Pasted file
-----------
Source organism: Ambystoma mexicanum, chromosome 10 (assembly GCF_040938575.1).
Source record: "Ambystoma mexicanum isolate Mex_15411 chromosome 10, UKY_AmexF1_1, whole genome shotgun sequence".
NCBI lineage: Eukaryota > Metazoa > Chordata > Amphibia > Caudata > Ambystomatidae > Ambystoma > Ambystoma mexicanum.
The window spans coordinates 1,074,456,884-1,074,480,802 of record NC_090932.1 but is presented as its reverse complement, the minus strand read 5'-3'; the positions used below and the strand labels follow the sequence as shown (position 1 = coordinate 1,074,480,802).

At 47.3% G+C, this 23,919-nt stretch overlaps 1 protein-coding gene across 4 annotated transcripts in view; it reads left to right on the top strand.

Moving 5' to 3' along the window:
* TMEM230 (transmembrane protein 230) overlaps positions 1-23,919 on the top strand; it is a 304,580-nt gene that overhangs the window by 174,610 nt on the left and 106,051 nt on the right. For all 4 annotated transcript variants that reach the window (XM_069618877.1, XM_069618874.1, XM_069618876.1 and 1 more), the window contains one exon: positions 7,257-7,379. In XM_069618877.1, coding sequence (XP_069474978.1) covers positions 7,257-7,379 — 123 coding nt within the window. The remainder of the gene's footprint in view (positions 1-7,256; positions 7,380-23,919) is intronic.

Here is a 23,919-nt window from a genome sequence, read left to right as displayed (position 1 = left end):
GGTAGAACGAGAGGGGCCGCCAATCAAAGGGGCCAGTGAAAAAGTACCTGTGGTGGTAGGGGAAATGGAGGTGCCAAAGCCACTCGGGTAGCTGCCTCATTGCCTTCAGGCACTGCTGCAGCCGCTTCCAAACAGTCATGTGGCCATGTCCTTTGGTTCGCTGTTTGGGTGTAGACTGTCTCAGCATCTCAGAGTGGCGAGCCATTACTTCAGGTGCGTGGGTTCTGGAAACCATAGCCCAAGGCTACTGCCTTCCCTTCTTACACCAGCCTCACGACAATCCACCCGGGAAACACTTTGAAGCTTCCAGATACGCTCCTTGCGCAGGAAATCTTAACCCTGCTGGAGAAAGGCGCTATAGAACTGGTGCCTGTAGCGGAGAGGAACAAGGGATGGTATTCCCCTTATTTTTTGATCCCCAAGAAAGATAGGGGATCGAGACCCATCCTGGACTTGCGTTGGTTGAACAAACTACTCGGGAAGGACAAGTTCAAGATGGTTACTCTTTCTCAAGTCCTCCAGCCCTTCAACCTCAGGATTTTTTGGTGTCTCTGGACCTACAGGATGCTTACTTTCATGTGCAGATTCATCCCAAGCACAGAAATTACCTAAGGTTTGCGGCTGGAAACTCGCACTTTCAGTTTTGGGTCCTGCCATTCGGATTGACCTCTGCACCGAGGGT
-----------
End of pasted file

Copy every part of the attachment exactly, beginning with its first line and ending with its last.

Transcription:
Source organism: Ambystoma mexicanum, chromosome 10 (assembly GCF_040938575.1).
Source record: "Ambystoma mexicanum isolate Mex_15411 chromosome 10, UKY_AmexF1_1, whole genome shotgun sequence".
NCBI lineage: Eukaryota > Metazoa > Chordata > Amphibia > Caudata > Ambystomatidae > Ambystoma > Ambystoma mexicanum.
The window spans coordinates 1,074,456,884-1,074,480,802 of record NC_090932.1 but is presented as its reverse complement, the minus strand read 5'-3'; the positions used below and the strand labels follow the sequence as shown (position 1 = coordinate 1,074,480,802).

At 47.3% G+C, this 23,919-nt stretch overlaps 1 protein-coding gene across 4 annotated transcripts in view; it reads left to right on the top strand.

Moving 5' to 3' along the window:
* TMEM230 (transmembrane protein 230) overlaps positions 1-23,919 on the top strand; it is a 304,580-nt gene that overhangs the window by 174,610 nt on the left and 106,051 nt on the right. For all 4 annotated transcript variants that reach the window (XM_069618877.1, XM_069618874.1, XM_069618876.1 and 1 more), the window contains one exon: positions 7,257-7,379. In XM_069618877.1, coding sequence (XP_069474978.1) covers positions 7,257-7,379 — 123 coding nt within the window. The remainder of the gene's footprint in view (positions 1-7,256; positions 7,380-23,919) is intronic.

Here is a 23,919-nt window from a genome sequence, read left to right as displayed (position 1 = left end):
GGTAGAACGAGAGGGGCCGCCAATCAAAGGGGCCAGTGAAAAAGTACCTGTGGTGGTAGGGGAAATGGAGGTGCCAAAGCCACTCGGGTAGCTGCCTCATTGCCTTCAGGCACTGCTGCAGCCGCTTCCAAACAGTCATGTGGCCATGTCCTTTGGTTCGCTGTTTGGGTGTAGACTGTCTCAGCATCTCAGAGTGGCGAGCCATTACTTCAGGTGCGTGGGTTCTGGAAACCATAGCCCAAGGCTACTGCCTTCCCTTCTTACACCAGCCTCACGACAATCCACCCGGGAAACACTTTGAAGCTTCCAGATACGCTCCTTGCGCAGGAAATCTTAACCCTGCTGGAGAAAGGCGCTATAGAACTGGTGCCTGTAGCGGAGAGGAACAAGGGATGGTATTCCCCTTATTTTTTGATCCCCAAGAAAGATAGGGGATCGAGACCCATCCTGGACTTGCGTTGGTTGAACAAACTACTCGGGAAGGACAAGTTCAAGATGGTTACTCTTTCTCAAGTCCTCCAGCCCTTCAACCTCAGGATTTTTTGGTGTCTCTGGACCTACAGGATGCTTACTTTCATGTGCAGATTCATCCCAAGCACAGAAATTACCTAAGGTTTGCGGCTGGAAACTCGCACTTTCAGTTTTGGGTCCTGCCATTCGGATTGACCTCTGCACCGAGGGT